To The Daily Sun,
Mr. Charles Wibel of Wolfeboro recently suggested that my political "rantings" seemed to indicate that I was on the verge of some form of collapse — possibly suicide. His letter hit me hard, not simply because of the ludicrousness of it, but because of my brother Tom's death back at the end of January. Tom suffered from depression and he committed suicide. My funny, sarcastic, generous, successful, helpful, and loving older brother couldn't see any of that in himself ... and it killed him. His depression created an impenetrable fortress that blocked the light, and prevented the love of his friends, his family, and any sense of comfort and confidence from reaching him.
My devastation and terror upon learning his fate that Friday morning was nothing compared to the absolute isolation that depression must have imposed on Tom. And while I have tried my best to respect his privacy — even in death — I have to tell the truth.
Depression lied to my brother, and told him that he was worthless. A burden. Unlovable. Undeserving of life. I imagine these lies were like a kind of permanent white noise in his life — a running narration of how unworthy he was. After years of the lies and the torment, my brother believed that his depression told him the truth. He'd tried killing himself two years earlier, and I was grateful that he reached out to me then. He sought help. I thought he was better. But he wasn't. He was simply hiding his embarrassment at having failed at even suicide. And internally — in the darkness of his thoughts — he fell apart, and shattered into a million pieces that he managed to keep secret because no one was looking. He was so wrong. Depression lied, but I will tell the truth.
Here is the truth: My brother was amazing. He exuded life and made my life millions of times better just by existing. Tom was a good friend. I hear that he was a good boss, and a great co-worker. I read his work reviews, and his bosses depended on him. I know that any time I needed help, any time I was struggling, any time my work overwhelmed me, Tom was there. Any time I had a good day, I'd share it with him. He was my role model. He was my idea of a true adventurer and I always wished I'd been able to hike or climb or sail with him. Tom and I had a relationship the likes of which I'll never have again. But his depression stole decades of our lives together. Depression lied, but I have to tell the truth.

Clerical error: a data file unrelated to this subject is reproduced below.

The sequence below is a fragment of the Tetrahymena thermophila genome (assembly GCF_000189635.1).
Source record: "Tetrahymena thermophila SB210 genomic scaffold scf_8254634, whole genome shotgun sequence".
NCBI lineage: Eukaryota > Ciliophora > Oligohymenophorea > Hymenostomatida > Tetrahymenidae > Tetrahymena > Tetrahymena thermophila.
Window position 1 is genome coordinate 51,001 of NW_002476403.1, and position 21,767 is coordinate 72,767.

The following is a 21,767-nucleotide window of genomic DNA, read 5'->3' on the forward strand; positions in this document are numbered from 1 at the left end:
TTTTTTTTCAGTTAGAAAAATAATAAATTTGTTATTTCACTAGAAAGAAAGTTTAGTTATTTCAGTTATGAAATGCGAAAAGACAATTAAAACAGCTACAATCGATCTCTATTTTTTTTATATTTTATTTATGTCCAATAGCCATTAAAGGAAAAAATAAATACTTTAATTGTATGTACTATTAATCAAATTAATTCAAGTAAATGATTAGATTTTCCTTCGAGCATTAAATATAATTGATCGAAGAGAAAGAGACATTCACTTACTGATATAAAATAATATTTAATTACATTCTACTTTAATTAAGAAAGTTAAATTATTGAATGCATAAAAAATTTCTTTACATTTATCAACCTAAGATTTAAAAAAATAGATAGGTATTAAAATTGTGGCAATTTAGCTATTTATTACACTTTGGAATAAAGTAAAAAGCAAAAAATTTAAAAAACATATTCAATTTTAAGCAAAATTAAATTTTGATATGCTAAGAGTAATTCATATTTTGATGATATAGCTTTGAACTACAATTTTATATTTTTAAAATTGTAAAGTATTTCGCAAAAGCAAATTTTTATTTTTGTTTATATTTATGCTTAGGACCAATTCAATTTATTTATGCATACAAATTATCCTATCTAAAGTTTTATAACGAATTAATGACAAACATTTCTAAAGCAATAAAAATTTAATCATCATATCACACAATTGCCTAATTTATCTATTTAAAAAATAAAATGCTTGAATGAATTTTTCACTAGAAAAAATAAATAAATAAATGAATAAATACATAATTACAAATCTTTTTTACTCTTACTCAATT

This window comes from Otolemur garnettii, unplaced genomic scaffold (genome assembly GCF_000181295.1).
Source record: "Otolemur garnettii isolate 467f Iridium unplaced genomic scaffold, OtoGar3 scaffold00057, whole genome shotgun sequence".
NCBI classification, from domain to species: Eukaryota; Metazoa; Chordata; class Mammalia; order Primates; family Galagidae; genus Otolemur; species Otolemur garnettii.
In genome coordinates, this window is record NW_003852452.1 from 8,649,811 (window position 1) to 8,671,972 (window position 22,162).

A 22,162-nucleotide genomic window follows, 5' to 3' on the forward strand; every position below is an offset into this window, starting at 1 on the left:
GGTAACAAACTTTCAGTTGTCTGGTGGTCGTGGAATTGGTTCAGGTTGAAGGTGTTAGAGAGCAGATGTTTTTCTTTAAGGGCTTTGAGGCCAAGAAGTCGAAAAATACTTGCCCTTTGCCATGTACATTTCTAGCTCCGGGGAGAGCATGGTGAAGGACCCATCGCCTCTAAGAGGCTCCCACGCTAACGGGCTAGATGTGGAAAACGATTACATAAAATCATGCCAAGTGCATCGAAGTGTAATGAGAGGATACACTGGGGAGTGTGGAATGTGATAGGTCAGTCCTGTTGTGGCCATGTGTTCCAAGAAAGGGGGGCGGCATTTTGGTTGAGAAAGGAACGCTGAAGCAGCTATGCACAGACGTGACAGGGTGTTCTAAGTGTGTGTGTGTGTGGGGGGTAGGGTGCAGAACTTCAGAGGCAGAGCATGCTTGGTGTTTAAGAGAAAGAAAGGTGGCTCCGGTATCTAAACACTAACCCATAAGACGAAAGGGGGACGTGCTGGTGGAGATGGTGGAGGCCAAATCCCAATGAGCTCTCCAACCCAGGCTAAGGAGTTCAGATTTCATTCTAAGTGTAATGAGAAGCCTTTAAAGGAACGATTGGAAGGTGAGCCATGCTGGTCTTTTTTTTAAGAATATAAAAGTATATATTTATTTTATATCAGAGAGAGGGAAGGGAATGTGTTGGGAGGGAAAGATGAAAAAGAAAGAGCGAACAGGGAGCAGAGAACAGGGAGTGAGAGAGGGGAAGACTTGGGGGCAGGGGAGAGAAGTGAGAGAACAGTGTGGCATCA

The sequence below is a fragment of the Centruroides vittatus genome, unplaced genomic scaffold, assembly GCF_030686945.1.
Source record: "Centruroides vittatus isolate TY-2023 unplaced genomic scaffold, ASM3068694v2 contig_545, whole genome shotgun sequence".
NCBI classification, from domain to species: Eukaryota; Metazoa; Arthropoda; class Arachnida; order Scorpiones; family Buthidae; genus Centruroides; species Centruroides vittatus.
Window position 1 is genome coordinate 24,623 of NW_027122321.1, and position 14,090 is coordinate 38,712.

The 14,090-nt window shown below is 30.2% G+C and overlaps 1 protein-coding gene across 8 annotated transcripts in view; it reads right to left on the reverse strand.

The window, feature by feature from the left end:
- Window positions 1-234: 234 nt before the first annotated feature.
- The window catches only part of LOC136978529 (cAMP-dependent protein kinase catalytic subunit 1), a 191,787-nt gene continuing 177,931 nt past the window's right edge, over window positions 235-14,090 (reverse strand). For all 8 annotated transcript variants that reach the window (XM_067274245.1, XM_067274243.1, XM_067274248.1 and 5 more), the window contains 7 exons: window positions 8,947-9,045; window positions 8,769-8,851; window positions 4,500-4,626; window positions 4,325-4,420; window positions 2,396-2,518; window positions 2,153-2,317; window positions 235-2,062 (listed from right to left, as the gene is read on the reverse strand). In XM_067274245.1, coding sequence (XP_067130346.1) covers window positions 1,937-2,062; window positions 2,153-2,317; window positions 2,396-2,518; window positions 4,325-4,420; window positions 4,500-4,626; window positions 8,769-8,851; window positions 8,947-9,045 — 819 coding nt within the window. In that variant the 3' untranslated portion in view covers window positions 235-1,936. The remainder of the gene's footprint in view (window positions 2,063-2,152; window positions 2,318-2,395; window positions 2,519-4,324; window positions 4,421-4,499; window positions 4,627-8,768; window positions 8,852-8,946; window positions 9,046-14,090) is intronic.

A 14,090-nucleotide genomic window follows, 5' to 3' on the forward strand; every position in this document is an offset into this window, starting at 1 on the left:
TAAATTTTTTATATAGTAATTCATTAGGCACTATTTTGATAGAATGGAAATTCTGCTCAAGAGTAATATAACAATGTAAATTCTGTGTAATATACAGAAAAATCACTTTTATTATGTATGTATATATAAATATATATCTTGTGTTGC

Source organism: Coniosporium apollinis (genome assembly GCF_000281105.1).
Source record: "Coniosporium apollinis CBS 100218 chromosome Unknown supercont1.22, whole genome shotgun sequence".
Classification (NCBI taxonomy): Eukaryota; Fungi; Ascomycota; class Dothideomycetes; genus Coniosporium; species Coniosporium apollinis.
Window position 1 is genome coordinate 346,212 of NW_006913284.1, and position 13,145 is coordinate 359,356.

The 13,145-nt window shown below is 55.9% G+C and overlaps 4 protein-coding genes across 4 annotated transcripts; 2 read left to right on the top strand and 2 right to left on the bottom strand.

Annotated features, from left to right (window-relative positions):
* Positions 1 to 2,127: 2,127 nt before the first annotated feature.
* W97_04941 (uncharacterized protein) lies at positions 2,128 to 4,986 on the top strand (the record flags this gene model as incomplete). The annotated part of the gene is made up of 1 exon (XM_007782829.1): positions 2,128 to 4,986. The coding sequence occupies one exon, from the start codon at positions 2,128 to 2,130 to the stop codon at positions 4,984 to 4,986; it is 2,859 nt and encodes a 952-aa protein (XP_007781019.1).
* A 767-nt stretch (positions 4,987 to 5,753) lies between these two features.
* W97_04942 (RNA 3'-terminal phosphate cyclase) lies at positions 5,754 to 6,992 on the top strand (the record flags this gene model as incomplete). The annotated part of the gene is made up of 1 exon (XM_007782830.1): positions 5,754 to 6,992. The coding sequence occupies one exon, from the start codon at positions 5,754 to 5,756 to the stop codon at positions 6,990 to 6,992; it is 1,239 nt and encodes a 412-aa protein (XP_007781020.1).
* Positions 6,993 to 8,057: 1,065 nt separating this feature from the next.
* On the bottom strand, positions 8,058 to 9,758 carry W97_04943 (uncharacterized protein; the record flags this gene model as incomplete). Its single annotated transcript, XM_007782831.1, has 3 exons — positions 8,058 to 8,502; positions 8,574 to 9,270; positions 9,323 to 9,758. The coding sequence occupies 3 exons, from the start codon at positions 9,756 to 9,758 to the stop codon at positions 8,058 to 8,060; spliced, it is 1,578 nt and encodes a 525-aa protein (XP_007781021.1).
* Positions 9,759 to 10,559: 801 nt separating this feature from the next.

My brother's depression fed on his desire to keep his life secret and hidden from everyone. I could not save my brother. God knows I tried. I don't think anyone could have. I could not reach my brother through his secrecy and his depression. Tom slipped from my grasp and I cannot bring him back. I can only urge others to distrust the devastating voice of depression. I can plead for people to seek help and treatment. I can talk about depression and invite others to the conversation. I can tell everyone that will listen that depression lies. I still have to tell the truth.
The lies of depression can exist only in isolation. Brought out into the open, lies are revealed for what they are. Those lies are the stories that depression makes up in your head about everything you do. Everything you ever thought you failed at. Even at those things you succeeded at. It will do its damnedest to devalue who you are for yourself and for the world.
Here is the truth: You all have value. You all have worth. You all are loved. Trust the voices of those who love you. Trust the enormous chorus of voices that say only one thing: You matter. Depression is a liar, but we must ALL tell the truth.
My initial letter was not published by The Sun, perhaps due to the sensitive nature of the topic. But if we don't talk about it, if we joke about it, if we let it lie hidden, if we sweep it under the rug, then more families will suffer and more siblings will lose someone important. I hope that The Sun will publish this letter and allow it to serve as more of a public service announcement at a time of year where this sort of thing is far more prevalent.
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